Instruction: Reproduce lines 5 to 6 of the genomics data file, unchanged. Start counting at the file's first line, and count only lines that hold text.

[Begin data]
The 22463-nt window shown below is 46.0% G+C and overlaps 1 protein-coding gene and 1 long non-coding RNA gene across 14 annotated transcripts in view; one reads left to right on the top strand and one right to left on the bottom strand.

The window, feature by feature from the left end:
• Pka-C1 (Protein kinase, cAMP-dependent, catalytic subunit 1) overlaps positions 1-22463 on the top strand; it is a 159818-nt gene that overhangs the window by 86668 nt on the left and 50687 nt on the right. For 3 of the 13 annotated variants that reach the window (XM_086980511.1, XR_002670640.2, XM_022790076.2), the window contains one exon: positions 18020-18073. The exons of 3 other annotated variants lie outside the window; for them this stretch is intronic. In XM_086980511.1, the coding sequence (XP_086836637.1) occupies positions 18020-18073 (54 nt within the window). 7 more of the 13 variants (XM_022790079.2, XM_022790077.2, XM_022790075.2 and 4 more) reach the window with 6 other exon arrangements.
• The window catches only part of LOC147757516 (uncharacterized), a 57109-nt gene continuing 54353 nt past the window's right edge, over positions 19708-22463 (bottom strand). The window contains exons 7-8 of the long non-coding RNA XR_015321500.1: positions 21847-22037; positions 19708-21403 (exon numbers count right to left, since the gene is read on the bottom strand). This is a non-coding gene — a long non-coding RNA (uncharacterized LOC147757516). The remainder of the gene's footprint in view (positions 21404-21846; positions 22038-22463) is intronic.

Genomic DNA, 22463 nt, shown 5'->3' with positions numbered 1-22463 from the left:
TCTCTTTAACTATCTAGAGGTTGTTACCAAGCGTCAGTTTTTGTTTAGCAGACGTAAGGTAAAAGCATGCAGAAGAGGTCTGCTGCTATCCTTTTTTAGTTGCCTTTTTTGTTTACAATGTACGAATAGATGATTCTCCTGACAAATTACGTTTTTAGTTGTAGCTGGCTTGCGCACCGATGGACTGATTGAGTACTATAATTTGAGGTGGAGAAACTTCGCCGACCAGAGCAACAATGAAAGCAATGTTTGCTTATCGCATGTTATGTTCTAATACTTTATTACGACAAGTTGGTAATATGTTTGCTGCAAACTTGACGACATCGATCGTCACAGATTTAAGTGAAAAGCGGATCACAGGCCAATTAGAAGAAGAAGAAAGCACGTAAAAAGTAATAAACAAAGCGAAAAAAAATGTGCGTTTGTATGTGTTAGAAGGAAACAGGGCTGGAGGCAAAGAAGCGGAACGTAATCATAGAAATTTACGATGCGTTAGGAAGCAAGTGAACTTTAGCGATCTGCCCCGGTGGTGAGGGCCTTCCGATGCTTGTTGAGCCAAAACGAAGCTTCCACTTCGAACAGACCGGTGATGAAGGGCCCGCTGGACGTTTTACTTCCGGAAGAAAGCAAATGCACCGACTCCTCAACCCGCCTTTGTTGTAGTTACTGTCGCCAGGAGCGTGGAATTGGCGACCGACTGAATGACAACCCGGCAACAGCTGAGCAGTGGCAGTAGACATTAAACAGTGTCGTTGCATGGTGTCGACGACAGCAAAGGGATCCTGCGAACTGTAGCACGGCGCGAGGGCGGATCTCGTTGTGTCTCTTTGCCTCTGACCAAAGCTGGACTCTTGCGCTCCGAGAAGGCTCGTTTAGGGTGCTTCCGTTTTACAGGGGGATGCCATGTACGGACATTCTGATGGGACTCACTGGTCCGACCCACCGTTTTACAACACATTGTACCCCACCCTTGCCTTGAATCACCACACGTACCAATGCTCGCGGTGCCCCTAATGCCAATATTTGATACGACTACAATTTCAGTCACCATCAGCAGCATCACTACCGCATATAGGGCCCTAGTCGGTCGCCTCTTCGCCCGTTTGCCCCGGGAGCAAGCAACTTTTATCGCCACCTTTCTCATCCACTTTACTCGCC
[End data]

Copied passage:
Genomic DNA, 22463 nt, shown 5'->3' with positions numbered 1-22463 from the left:
TCTCTTTAACTATCTAGAGGTTGTTACCAAGCGTCAGTTTTTGTTTAGCAGACGTAAGGTAAAAGCATGCAGAAGAGGTCTGCTGCTATCCTTTTTTAGTTGCCTTTTTTGTTTACAATGTACGAATAGATGATTCTCCTGACAAATTACGTTTTTAGTTGTAGCTGGCTTGCGCACCGATGGACTGATTGAGTACTATAATTTGAGGTGGAGAAACTTCGCCGACCAGAGCAACAATGAAAGCAATGTTTGCTTATCGCATGTTATGTTCTAATACTTTATTACGACAAGTTGGTAATATGTTTGCTGCAAACTTGACGACATCGATCGTCACAGATTTAAGTGAAAAGCGGATCACAGGCCAATTAGAAGAAGAAGAAAGCACGTAAAAAGTAATAAACAAAGCGAAAAAAAATGTGCGTTTGTATGTGTTAGAAGGAAACAGGGCTGGAGGCAAAGAAGCGGAACGTAATCATAGAAATTTACGATGCGTTAGGAAGCAAGTGAACTTTAGCGATCTGCCCCGGTGGTGAGGGCCTTCCGATGCTTGTTGAGCCAAAACGAAGCTTCCACTTCGAACAGACCGGTGATGAAGGGCCCGCTGGACGTTTTACTTCCGGAAGAAAGCAAATGCACCGACTCCTCAACCCGCCTTTGTTGTAGTTACTGTCGCCAGGAGCGTGGAATTGGCGACCGACTGAATGACAACCCGGCAACAGCTGAGCAGTGGCAGTAGACATTAAACAGTGTCGTTGCATGGTGTCGACGACAGCAAAGGGATCCTGCGAACTGTAGCACGGCGCGAGGGCGGATCTCGTTGTGTCTCTTTGCCTCTGACCAAAGCTGGACTCTTGCGCTCCGAGAAGGCTCGTTTAGGGTGCTTCCGTTTTACAGGGGGATGCCATGTACGGACATTCTGATGGGACTCACTGGTCCGACCCACCGTTTTACAACACATTGTACCCCACCCTTGCCTTGAATCACCACACGTACCAATGCTCGCGGTGCCCCTAATGCCAATATTTGATACGACTACAATTTCAGTCACCATCAGCAGCATCACTACCGCATATAGGGCCCTAGTCGGTCGCCTCTTCGCCCGTTTGCCCCGGGAGCAAGCAACTTTTATCGCCACCTTTCTCATCCACTTTACTCGCC